A formal complaint lodged with the N.J. State Ethics Commission alleges Port Authority Chairman David Samson violated the state Conflicts of Interest Law by using his position to benefit clients of his law firm, Wolff & Samson.
The complaint, filed by the New Jersey Working Families Alliance, alleges that Samson on four occasions voted on or influenced Port Authority matters involving clients.
“We are calling on the State Ethics Commission to thoroughly investigate each of these allegations and hold Samson accountable,” said Analilia Mejia, executive director of the group, which describes itself as a “grassroots coalition representing workers, environmentalists, consumers and more.”
If the commission finds that Samson violated the law, he could be removed from the agency post, fined up to $10,000 and censured, among other penalties.
The intersection between Samson’s Port Authority role and the dealings of, his 130-lawyer firm in West Orange, have come under scrutiny because of the Bridgegate scandal—the closing of local access lanes to the George Washington Bridge last September, now under investigation by federal prosecutors and a legislative committee.
Samson, who was attorney general under Gov. James McGreevey from 2002 to 2003, served as counsel to Gov. Chris Christie’s first campaign in 2009 and headed the transition team.
Christie appointed Samson to the Port Authority board of commissioners in January 2011 and he was elected chairman on Feb. 3, 2011.
Samson’s name appears in emails subpoenaed in the course of the investigation, which has already led to the resignations of fellow Christie Port Authority appointees Bill Baroni and David Wildstein.
The complaint alleges that:
• On March 29, 2012, Samson voted to approve a $256 million renovation of the Harrison PATH station that entailed buying land from PSEG, a Wolff & Samson client. Further, PSEG and another firm client, BRG Harrison Lofts Urban Renewal, owned nearby property likely to increase in value as a result. Two other commissioners recused for undisclosed reasons.
• On Feb. 9, 2012, Samson voted to lower rent on a Port Authority-owned lot in North Bergen, leased to client New Jersey Transit, from $900,000 a year to $1 per year for 49 years. Wolff & Samson allegedly had a $1.5 million contract as special counsel for the transit agency. The vote was retroactively amended on Feb 19, 2014, to reflect recusal by Samson.
• On April 29, 2012, and June 26, 2013, Samson voted to award contracts for work on the World Trade Center site worth more than $7.5 million to Railroad Construction Company, partly owned by firm client Alfonso Dalosio.
• In March 2011, at a Port Authority meeting, Samson allegedly spoke in favor of a proposal for the Port Authority to take over operation of the Atlantic City airport from South Jersey Transportation Authority, which lost $3.5 million on it in 2011. Wolff & Samson has been bond counsel for South Jersey since 2011.
Subsequently, Baroni, the Port Authority deputy executive director, and Wildstein, its director of interstate capital projects, drew up a proposal for the transfer, which Samson was “involved in … shaping,” the complaint says.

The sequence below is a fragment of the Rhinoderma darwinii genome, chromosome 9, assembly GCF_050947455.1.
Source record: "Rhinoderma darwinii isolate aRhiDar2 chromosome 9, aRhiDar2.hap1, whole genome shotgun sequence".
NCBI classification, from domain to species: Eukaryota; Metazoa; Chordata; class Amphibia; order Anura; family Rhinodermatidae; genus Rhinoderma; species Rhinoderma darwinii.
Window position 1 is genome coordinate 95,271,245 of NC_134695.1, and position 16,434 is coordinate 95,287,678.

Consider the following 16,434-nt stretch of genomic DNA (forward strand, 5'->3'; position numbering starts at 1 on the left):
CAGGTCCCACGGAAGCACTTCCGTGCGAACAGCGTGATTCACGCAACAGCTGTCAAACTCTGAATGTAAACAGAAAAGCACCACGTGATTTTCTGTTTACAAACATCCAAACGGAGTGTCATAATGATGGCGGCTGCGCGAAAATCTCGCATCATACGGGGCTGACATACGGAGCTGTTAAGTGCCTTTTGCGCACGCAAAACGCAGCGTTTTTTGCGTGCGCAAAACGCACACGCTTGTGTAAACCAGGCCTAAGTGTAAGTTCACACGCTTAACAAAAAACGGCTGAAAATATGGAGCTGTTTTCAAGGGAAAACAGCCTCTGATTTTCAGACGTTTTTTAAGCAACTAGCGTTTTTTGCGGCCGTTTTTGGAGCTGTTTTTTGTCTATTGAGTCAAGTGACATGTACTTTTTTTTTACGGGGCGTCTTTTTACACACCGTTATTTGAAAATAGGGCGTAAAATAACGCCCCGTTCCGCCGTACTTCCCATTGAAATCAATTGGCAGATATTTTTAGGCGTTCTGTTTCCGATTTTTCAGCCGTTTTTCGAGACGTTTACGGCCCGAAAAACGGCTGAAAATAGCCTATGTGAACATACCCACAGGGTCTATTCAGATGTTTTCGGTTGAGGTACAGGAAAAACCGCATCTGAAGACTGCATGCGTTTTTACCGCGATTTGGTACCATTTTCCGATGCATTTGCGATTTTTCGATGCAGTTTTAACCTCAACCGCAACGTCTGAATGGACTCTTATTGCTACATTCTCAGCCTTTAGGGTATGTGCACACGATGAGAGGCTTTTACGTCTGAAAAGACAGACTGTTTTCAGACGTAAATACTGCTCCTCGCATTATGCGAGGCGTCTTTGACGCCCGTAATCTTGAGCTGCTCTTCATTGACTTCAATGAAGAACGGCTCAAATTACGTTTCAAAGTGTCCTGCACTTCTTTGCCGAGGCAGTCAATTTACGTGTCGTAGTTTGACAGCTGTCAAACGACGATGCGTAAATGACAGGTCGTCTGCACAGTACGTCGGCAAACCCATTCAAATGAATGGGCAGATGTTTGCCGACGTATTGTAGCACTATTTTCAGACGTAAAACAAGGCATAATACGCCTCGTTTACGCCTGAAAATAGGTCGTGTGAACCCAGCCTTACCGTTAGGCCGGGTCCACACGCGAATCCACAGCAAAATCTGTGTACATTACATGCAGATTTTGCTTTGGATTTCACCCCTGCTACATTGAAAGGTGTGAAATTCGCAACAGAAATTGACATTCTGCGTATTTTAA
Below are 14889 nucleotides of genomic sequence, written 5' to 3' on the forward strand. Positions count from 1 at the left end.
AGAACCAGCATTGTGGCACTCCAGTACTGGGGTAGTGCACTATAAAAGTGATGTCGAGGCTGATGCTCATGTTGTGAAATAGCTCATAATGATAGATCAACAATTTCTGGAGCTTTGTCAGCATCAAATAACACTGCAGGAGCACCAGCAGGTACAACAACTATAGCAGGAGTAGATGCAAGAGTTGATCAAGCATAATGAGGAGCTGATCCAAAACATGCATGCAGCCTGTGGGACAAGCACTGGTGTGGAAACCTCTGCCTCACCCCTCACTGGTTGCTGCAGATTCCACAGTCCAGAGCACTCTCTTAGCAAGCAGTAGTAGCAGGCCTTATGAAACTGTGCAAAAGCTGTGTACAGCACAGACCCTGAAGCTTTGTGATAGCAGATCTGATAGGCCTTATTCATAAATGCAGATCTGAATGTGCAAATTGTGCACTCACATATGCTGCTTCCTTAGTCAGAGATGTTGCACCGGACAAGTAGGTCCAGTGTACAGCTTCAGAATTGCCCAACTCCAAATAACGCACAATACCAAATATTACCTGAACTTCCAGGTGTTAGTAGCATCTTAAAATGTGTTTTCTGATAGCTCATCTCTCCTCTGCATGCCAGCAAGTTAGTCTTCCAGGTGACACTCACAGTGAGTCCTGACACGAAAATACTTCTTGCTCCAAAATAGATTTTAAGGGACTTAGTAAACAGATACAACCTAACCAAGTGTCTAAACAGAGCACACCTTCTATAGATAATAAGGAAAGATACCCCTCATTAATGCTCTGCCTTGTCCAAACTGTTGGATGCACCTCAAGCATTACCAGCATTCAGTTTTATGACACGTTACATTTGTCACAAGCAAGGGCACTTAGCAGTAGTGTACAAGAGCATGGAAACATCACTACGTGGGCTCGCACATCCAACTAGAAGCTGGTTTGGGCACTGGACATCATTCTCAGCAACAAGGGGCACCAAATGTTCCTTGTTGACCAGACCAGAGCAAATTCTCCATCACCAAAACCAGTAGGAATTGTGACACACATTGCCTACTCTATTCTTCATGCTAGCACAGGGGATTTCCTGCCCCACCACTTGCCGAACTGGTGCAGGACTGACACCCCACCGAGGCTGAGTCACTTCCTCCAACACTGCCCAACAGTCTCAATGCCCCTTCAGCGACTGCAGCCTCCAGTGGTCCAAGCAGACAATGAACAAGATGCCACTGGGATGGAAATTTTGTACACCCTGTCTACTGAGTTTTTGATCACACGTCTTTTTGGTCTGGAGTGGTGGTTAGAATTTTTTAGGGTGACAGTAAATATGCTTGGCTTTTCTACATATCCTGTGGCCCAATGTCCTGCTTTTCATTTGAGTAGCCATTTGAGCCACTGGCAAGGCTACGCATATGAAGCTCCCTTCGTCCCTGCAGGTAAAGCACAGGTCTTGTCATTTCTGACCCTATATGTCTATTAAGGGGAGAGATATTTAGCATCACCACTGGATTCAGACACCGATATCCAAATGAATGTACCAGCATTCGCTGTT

Samson, despite acknowledging that he should recuse, remained present during a March 20, 2013, meeting at which the airport proposal was deliberated and approved, and commented in favor before the vote and continued to do so after, even though the details were not yet finalized, says the complaint.
The conflicts law requires recusal when a state officer or employee has any financial interest, direct or indirect, that is incompatible with the discharge of official duties and defines an incompatible interest as including “outside employment,” and “any matter pertaining to a business associate or … investment … which interest might reasonably be expected to impair . . . objectivity and independence of judgment” or “create an impression or suspicion” that an official was violating the public trust.
The complaint says Samson is subject to the conflicts law under the terms of the statute and a code of ethics adopted by the Port Authority on Feb. 19, 2009, that says commissioners “shall comply with all applicable laws, rules, and regulations” as other unsalaried officers from their state of appointment.
If the commission finds that Samson violated the law or ethics code, it could fine him as much to $10,000 and suspend him for one year for each violation. Additional possible penalties are restitution, demotion, censure or reprimand.
For conduct determined to constitute “willful and continuous” disregard, the commission can remove people from office and bar them from public employment in the state for five years.
The ethics commission, an independent agency created in 1973 to enforce the conflicts of interest law has seven member—four public ones and three from the executive branch.
Andrew Berns, a commercial litigator with Einhorn Harris Ascher Barbarito & Frost in Denville, has been the chairman since 2010.
Susana Guerrero, formerly one of Christie’s counsel, became executive director at the end of January.
A call to Samson at his West Orange law firm was referred to one of his attorneys, Angelo Genova of Genova Burns Giantomasi Webster in Newark, who released a statement saying “We look forward to rebutting each and every one of the concerns raised in this Complaint in the appropriate forum for resolving these issues.”
Samson is also represented by Michael Chertoff, a former Homeland Security secretary and federal judge, now with Covington & Burling in Washington, D.C.
The New Jersey Working Families Alliance’s lawyer is Steven Weissman of Weissman & Mintz in Somerset, who declines comment.
Christie’s press office did not respond to request for comment on the complaint.